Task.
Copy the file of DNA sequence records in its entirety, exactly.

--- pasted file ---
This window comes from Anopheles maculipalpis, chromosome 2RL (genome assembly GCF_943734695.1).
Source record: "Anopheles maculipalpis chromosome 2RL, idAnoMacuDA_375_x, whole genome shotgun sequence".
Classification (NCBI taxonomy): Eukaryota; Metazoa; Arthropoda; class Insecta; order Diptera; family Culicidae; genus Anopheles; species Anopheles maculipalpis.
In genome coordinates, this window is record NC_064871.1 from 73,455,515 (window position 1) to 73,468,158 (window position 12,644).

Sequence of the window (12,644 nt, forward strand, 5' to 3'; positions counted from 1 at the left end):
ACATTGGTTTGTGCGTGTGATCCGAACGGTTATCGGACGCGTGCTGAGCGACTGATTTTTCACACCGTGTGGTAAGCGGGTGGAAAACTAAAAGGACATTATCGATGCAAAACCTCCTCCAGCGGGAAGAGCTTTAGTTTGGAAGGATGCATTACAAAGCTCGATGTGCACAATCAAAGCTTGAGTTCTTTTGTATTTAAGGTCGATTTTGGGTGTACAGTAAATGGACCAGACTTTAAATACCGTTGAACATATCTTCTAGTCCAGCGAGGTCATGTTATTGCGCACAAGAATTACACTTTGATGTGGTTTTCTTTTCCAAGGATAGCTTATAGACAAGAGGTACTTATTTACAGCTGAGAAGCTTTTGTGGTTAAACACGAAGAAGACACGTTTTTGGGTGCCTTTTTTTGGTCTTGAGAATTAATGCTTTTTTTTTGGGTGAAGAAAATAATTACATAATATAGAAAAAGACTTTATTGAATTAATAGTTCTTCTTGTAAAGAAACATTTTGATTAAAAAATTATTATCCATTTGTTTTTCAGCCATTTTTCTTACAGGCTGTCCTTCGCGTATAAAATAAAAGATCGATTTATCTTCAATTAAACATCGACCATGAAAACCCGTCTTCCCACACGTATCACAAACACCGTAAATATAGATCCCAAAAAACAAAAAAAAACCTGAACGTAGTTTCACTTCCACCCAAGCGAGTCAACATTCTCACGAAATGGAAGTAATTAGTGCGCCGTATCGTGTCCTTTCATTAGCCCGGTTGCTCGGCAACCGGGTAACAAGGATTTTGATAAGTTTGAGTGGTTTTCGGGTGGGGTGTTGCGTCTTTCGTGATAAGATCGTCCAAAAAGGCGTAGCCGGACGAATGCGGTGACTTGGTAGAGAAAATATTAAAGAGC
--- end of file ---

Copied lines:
This window comes from Anopheles maculipalpis, chromosome 2RL (genome assembly GCF_943734695.1).
Source record: "Anopheles maculipalpis chromosome 2RL, idAnoMacuDA_375_x, whole genome shotgun sequence".
Classification (NCBI taxonomy): Eukaryota; Metazoa; Arthropoda; class Insecta; order Diptera; family Culicidae; genus Anopheles; species Anopheles maculipalpis.
In genome coordinates, this window is record NC_064871.1 from 73,455,515 (window position 1) to 73,468,158 (window position 12,644).

Sequence of the window (12,644 nt, forward strand, 5' to 3'; positions counted from 1 at the left end):
ACATTGGTTTGTGCGTGTGATCCGAACGGTTATCGGACGCGTGCTGAGCGACTGATTTTTCACACCGTGTGGTAAGCGGGTGGAAAACTAAAAGGACATTATCGATGCAAAACCTCCTCCAGCGGGAAGAGCTTTAGTTTGGAAGGATGCATTACAAAGCTCGATGTGCACAATCAAAGCTTGAGTTCTTTTGTATTTAAGGTCGATTTTGGGTGTACAGTAAATGGACCAGACTTTAAATACCGTTGAACATATCTTCTAGTCCAGCGAGGTCATGTTATTGCGCACAAGAATTACACTTTGATGTGGTTTTCTTTTCCAAGGATAGCTTATAGACAAGAGGTACTTATTTACAGCTGAGAAGCTTTTGTGGTTAAACACGAAGAAGACACGTTTTTGGGTGCCTTTTTTTGGTCTTGAGAATTAATGCTTTTTTTTTGGGTGAAGAAAATAATTACATAATATAGAAAAAGACTTTATTGAATTAATAGTTCTTCTTGTAAAGAAACATTTTGATTAAAAAATTATTATCCATTTGTTTTTCAGCCATTTTTCTTACAGGCTGTCCTTCGCGTATAAAATAAAAGATCGATTTATCTTCAATTAAACATCGACCATGAAAACCCGTCTTCCCACACGTATCACAAACACCGTAAATATAGATCCCAAAAAACAAAAAAAAACCTGAACGTAGTTTCACTTCCACCCAAGCGAGTCAACATTCTCACGAAATGGAAGTAATTAGTGCGCCGTATCGTGTCCTTTCATTAGCCCGGTTGCTCGGCAACCGGGTAACAAGGATTTTGATAAGTTTGAGTGGTTTTCGGGTGGGGTGTTGCGTCTTTCGTGATAAGATCGTCCAAAAAGGCGTAGCCGGACGAATGCGGTGACTTGGTAGAGAAAATATTAAAGAGC